Although Oregon was in the third group with 240 car thefts, three of its bordering states had more than 300, Washington with 434, Nevada with 358, and California with 391 car thefts (D.C. had the most in the entire nation with 574 auto thefts per 100,000 people).

The truth is car thefts and car prowling thefts are some of the most underreported crimes in the Portland area. And, many times, an offender will get away with it over and over again before they are finally caught. By that time they’ve likely racked up a large number of charges, such as in one case from a few years ago. On Tuesday May 19th 2015, Portland Police got called when a white Taurus was stolen. When they finally caught up with the suspects, they realized that the thieves had a stolen car that was full of stolen items that they’d snatched while car prowling.

It seems as if car prowlers always travel in groups. In another case a year later, a trio was arrested for over 100 car break-ins. That Saturday in December of 2016 was an example of how car prowlers will take just about anything of value. According to reports, the Sherwood Police (after running down two suspects who fled in a red truck and one on foot) found among the stolen items everything from stolen guns to a guitar to flashlights.

The FBI determined a few years ago that, in the United States, a car gets stolen every 45 seconds. Although every state doesn’t have high rates of car theft, the northwestern part of the country knows it to be one of the most reoccurring crimes. There is nothing good about auto theft, except that the crimes themselves are most of the time not violent (such as when a car gets stolen by forcefully tossing a driver out of the vehicle, like on the popular video game series Grand Theft Auto). Those are labeled ‘carjackings’ and they only add up to about 3% of all automobile thefts in the U.S., according to the Insurance Information Institute.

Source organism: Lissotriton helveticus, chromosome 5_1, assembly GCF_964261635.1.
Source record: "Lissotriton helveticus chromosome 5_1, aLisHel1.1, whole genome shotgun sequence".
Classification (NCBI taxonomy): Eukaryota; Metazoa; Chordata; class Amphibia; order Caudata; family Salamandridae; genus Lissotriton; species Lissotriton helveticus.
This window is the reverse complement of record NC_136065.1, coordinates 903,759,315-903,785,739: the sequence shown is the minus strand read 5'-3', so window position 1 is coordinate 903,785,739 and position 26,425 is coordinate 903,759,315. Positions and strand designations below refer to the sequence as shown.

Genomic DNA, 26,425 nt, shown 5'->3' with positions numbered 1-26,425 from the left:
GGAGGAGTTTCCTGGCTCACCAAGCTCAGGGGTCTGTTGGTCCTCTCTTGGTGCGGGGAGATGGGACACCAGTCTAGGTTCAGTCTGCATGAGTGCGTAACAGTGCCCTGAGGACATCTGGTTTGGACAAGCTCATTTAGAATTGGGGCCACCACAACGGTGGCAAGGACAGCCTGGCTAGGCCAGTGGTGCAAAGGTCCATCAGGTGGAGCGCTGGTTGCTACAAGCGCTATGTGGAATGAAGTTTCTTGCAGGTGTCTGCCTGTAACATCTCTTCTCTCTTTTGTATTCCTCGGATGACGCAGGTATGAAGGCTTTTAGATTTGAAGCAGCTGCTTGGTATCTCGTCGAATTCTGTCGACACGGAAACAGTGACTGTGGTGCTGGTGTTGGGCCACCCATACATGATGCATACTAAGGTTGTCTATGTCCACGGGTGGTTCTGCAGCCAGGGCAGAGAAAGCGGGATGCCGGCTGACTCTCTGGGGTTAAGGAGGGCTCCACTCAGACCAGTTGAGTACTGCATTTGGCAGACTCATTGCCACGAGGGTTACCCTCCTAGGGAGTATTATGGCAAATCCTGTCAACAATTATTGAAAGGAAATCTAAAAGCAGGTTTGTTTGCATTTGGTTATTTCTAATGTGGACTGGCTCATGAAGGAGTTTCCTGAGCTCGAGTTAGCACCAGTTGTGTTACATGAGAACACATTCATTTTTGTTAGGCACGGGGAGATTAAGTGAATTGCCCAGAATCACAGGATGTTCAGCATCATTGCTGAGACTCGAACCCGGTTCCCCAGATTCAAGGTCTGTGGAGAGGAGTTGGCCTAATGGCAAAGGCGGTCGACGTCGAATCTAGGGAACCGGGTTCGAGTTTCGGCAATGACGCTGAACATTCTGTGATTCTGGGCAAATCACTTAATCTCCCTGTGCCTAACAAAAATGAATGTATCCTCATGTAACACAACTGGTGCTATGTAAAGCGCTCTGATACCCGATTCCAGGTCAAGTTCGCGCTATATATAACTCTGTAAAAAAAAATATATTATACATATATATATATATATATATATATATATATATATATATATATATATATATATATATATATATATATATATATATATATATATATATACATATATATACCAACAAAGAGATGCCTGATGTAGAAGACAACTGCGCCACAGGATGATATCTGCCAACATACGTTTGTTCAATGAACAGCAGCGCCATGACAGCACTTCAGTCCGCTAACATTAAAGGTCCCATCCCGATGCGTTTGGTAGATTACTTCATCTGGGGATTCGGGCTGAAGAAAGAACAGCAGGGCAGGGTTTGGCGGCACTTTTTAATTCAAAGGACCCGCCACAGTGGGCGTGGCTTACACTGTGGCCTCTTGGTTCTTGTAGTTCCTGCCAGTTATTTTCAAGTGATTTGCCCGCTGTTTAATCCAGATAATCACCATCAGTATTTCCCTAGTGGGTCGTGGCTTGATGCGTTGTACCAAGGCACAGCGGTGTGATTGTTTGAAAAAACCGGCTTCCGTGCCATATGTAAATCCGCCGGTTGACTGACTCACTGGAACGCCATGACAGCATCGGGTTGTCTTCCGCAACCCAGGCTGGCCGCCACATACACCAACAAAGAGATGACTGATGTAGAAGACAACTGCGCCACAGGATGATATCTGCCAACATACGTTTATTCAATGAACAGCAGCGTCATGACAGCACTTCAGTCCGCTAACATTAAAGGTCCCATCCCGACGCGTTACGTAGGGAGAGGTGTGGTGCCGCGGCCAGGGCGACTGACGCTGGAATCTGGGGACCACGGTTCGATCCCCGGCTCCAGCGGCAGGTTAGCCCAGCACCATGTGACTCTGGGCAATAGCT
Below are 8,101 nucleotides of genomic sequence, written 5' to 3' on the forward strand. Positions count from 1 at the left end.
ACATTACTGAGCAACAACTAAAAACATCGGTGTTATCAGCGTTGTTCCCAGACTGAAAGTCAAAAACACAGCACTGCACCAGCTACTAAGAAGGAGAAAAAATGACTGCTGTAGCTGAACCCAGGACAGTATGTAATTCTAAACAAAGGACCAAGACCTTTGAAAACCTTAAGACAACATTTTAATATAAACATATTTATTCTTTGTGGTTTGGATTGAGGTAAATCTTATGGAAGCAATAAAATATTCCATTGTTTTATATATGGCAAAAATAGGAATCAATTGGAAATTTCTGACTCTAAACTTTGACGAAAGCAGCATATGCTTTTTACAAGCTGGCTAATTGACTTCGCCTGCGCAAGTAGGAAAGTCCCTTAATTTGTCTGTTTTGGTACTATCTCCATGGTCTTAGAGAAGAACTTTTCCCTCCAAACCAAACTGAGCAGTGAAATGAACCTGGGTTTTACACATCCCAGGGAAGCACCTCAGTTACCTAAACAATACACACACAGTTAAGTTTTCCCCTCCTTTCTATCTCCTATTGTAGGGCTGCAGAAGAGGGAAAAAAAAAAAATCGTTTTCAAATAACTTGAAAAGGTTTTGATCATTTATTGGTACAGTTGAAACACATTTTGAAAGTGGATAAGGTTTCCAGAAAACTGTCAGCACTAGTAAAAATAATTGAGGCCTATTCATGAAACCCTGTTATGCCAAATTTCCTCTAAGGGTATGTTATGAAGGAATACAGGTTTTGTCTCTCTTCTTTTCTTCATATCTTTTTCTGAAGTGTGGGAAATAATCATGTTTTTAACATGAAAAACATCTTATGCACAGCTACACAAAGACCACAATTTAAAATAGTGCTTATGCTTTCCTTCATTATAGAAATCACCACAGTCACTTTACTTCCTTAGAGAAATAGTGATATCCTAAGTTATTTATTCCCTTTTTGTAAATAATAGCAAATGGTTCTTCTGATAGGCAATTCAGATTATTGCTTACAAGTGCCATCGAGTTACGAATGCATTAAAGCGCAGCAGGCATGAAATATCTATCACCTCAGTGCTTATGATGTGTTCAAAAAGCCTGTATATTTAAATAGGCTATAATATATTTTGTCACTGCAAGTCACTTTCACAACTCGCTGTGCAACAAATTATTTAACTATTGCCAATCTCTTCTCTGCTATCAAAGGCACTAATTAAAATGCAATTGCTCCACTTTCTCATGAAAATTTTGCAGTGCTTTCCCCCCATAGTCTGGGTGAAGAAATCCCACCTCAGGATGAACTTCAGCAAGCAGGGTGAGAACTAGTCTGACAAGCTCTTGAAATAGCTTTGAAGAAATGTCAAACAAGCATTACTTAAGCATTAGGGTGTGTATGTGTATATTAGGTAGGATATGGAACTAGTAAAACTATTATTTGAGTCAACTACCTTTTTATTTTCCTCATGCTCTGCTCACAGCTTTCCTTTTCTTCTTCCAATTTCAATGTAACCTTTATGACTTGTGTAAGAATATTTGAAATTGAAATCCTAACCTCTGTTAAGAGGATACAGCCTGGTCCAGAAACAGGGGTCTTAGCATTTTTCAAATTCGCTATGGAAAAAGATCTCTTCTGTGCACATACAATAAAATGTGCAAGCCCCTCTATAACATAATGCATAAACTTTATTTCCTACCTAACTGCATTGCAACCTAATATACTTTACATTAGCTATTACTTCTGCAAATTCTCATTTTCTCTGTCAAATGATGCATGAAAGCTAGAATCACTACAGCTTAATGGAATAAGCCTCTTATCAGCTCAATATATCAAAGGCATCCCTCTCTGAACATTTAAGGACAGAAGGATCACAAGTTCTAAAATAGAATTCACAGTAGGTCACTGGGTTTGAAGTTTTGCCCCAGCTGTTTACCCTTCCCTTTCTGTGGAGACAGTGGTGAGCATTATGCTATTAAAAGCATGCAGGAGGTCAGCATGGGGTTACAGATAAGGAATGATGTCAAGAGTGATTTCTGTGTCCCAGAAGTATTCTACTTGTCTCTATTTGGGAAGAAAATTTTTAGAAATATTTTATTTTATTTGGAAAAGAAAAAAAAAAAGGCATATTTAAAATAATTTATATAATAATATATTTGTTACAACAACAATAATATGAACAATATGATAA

But that surely doesn’t mean that Oregon hasn’t seen its share of carjackings over the past several years. Here are some of the ones you may or may not have heard about:

• One of the most surprising Portland carjacking stories that I’ve ever seen happened in December 2012. A seven-year-old and an eleven-year-old tried to jack a lady’s truck with her sitting in the driver’s seat in the parking lot of a church. The lady said that when she saw the gun she didn’t believe it was real, but that they threatened to blow her brains out if she didn’t give up the truck. She drove away very scared, but unharmed.

• One of the craziest carjackings happened once in a Dutch Brothers restaurant drive-thru in Bend, Oregon. A teenage driver was being approached by a menacing man in the parking lot who was wearing no shirt while the driver sat in the drive-thru lane. Suddenly, the guy jumped into the passenger seat and ordered the young man to drive. When he wouldn’t, the man reached over and pushed down on the gas pedal with his hand. The teen jumped out, and the vehicle crashed into a parked one close by.

• More recently, in March of 2017 a man was reportedly standing on the side of U.S. 26 screaming at cars and throwing large rocks at them. When one of the passing vehicles stopped, he abruptly let himself into the passenger seat, and threatened the driver with a knife and a stick. The driver exited the vehicle, and the police caught the suspect after a chase down the road.

Is there a certain type of car that gets stolen more than others? According to the US News & World Report, yes, there is. As of August of 2016, the National Insurance Crime Bureau says that the Honda Accord was the most often stolen vehicle with over 52,000. The Honda Civic was next with just over 49,000, and number three on the list was the Ford Full-Sized Pickup with just over 29,000 of them stolen in 2015.